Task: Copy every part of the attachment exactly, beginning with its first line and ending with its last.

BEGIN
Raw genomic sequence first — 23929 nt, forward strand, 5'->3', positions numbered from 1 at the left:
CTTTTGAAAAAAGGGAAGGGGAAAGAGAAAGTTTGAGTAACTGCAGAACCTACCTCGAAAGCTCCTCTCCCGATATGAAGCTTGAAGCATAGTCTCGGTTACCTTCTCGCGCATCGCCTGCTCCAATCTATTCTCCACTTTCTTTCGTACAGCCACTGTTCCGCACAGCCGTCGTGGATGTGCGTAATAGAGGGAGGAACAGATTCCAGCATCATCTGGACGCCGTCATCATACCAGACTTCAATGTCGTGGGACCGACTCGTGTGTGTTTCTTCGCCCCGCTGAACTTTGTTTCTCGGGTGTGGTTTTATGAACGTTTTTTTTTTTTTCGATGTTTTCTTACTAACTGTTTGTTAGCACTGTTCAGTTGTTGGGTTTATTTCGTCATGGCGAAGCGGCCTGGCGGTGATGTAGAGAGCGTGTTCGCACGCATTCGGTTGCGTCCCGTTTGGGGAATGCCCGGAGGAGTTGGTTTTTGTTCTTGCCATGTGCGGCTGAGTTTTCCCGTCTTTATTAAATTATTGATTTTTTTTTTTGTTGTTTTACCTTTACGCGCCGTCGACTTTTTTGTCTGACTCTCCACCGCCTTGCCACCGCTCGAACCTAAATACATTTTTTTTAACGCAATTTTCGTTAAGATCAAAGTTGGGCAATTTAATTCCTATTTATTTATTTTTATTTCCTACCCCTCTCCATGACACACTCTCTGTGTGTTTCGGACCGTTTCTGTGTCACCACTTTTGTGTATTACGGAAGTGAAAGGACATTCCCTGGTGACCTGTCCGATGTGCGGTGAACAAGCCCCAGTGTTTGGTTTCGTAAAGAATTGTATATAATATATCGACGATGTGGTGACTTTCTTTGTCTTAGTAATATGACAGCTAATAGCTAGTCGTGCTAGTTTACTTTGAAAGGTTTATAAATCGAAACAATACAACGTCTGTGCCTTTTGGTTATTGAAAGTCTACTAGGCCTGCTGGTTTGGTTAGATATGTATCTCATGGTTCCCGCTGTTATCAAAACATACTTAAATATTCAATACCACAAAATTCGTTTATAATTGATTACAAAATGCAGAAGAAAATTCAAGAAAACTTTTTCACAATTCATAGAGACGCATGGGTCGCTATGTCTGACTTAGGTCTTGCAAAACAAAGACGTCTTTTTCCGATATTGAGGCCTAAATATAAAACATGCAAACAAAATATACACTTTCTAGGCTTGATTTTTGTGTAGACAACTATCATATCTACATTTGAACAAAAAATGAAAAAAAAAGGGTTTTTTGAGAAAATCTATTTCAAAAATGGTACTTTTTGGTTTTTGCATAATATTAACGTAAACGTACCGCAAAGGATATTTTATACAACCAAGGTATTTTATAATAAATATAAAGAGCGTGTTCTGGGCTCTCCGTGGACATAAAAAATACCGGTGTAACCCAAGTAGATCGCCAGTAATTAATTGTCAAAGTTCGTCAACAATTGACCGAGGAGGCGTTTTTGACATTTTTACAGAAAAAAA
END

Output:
Raw genomic sequence first — 23929 nt, forward strand, 5'->3', positions numbered from 1 at the left:
CTTTTGAAAAAAGGGAAGGGGAAAGAGAAAGTTTGAGTAACTGCAGAACCTACCTCGAAAGCTCCTCTCCCGATATGAAGCTTGAAGCATAGTCTCGGTTACCTTCTCGCGCATCGCCTGCTCCAATCTATTCTCCACTTTCTTTCGTACAGCCACTGTTCCGCACAGCCGTCGTGGATGTGCGTAATAGAGGGAGGAACAGATTCCAGCATCATCTGGACGCCGTCATCATACCAGACTTCAATGTCGTGGGACCGACTCGTGTGTGTTTCTTCGCCCCGCTGAACTTTGTTTCTCGGGTGTGGTTTTATGAACGTTTTTTTTTTTTTCGATGTTTTCTTACTAACTGTTTGTTAGCACTGTTCAGTTGTTGGGTTTATTTCGTCATGGCGAAGCGGCCTGGCGGTGATGTAGAGAGCGTGTTCGCACGCATTCGGTTGCGTCCCGTTTGGGGAATGCCCGGAGGAGTTGGTTTTTGTTCTTGCCATGTGCGGCTGAGTTTTCCCGTCTTTATTAAATTATTGATTTTTTTTTTTGTTGTTTTACCTTTACGCGCCGTCGACTTTTTTGTCTGACTCTCCACCGCCTTGCCACCGCTCGAACCTAAATACATTTTTTTTAACGCAATTTTCGTTAAGATCAAAGTTGGGCAATTTAATTCCTATTTATTTATTTTTATTTCCTACCCCTCTCCATGACACACTCTCTGTGTGTTTCGGACCGTTTCTGTGTCACCACTTTTGTGTATTACGGAAGTGAAAGGACATTCCCTGGTGACCTGTCCGATGTGCGGTGAACAAGCCCCAGTGTTTGGTTTCGTAAAGAATTGTATATAATATATCGACGATGTGGTGACTTTCTTTGTCTTAGTAATATGACAGCTAATAGCTAGTCGTGCTAGTTTACTTTGAAAGGTTTATAAATCGAAACAATACAACGTCTGTGCCTTTTGGTTATTGAAAGTCTACTAGGCCTGCTGGTTTGGTTAGATATGTATCTCATGGTTCCCGCTGTTATCAAAACATACTTAAATATTCAATACCACAAAATTCGTTTATAATTGATTACAAAATGCAGAAGAAAATTCAAGAAAACTTTTTCACAATTCATAGAGACGCATGGGTCGCTATGTCTGACTTAGGTCTTGCAAAACAAAGACGTCTTTTTCCGATATTGAGGCCTAAATATAAAACATGCAAACAAAATATACACTTTCTAGGCTTGATTTTTGTGTAGACAACTATCATATCTACATTTGAACAAAAAATGAAAAAAAAAGGGTTTTTTGAGAAAATCTATTTCAAAAATGGTACTTTTTGGTTTTTGCATAATATTAACGTAAACGTACCGCAAAGGATATTTTATACAACCAAGGTATTTTATAATAAATATAAAGAGCGTGTTCTGGGCTCTCCGTGGACATAAAAAATACCGGTGTAACCCAAGTAGATCGCCAGTAATTAATTGTCAAAGTTCGTCAACAATTGACCGAGGAGGCGTTTTTGACATTTTTACAGAAAAAAA